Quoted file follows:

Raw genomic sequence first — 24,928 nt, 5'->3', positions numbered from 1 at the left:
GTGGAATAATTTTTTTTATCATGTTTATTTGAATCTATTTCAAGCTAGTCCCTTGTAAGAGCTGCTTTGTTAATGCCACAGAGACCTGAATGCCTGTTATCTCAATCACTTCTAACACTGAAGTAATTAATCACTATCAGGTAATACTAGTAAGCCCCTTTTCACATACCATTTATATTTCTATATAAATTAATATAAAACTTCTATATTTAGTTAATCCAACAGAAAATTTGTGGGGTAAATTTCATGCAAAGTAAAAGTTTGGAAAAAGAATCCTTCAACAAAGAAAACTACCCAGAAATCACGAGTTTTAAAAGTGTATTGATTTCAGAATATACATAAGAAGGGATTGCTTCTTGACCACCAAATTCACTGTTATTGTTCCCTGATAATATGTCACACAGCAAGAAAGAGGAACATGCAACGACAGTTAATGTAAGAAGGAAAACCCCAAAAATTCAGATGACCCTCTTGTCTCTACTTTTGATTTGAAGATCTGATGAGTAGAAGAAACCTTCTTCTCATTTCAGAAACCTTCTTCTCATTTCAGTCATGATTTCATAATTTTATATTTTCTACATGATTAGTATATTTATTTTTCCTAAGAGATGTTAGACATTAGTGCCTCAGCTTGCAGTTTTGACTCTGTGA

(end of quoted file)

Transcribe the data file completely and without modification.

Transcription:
Raw genomic sequence first — 24,928 nt, 5'->3', positions numbered from 1 at the left:
GTGGAATAATTTTTTTTATCATGTTTATTTGAATCTATTTCAAGCTAGTCCCTTGTAAGAGCTGCTTTGTTAATGCCACAGAGACCTGAATGCCTGTTATCTCAATCACTTCTAACACTGAAGTAATTAATCACTATCAGGTAATACTAGTAAGCCCCTTTTCACATACCATTTATATTTCTATATAAATTAATATAAAACTTCTATATTTAGTTAATCCAACAGAAAATTTGTGGGGTAAATTTCATGCAAAGTAAAAGTTTGGAAAAAGAATCCTTCAACAAAGAAAACTACCCAGAAATCACGAGTTTTAAAAGTGTATTGATTTCAGAATATACATAAGAAGGGATTGCTTCTTGACCACCAAATTCACTGTTATTGTTCCCTGATAATATGTCACACAGCAAGAAAGAGGAACATGCAACGACAGTTAATGTAAGAAGGAAAACCCCAAAAATTCAGATGACCCTCTTGTCTCTACTTTTGATTTGAAGATCTGATGAGTAGAAGAAACCTTCTTCTCATTTCAGAAACCTTCTTCTCATTTCAGTCATGATTTCATAATTTTATATTTTCTACATGATTAGTATATTTATTTTTCCTAAGAGATGTTAGACATTAGTGCCTCAGCTTGCAGTTTTGACTCTGTGA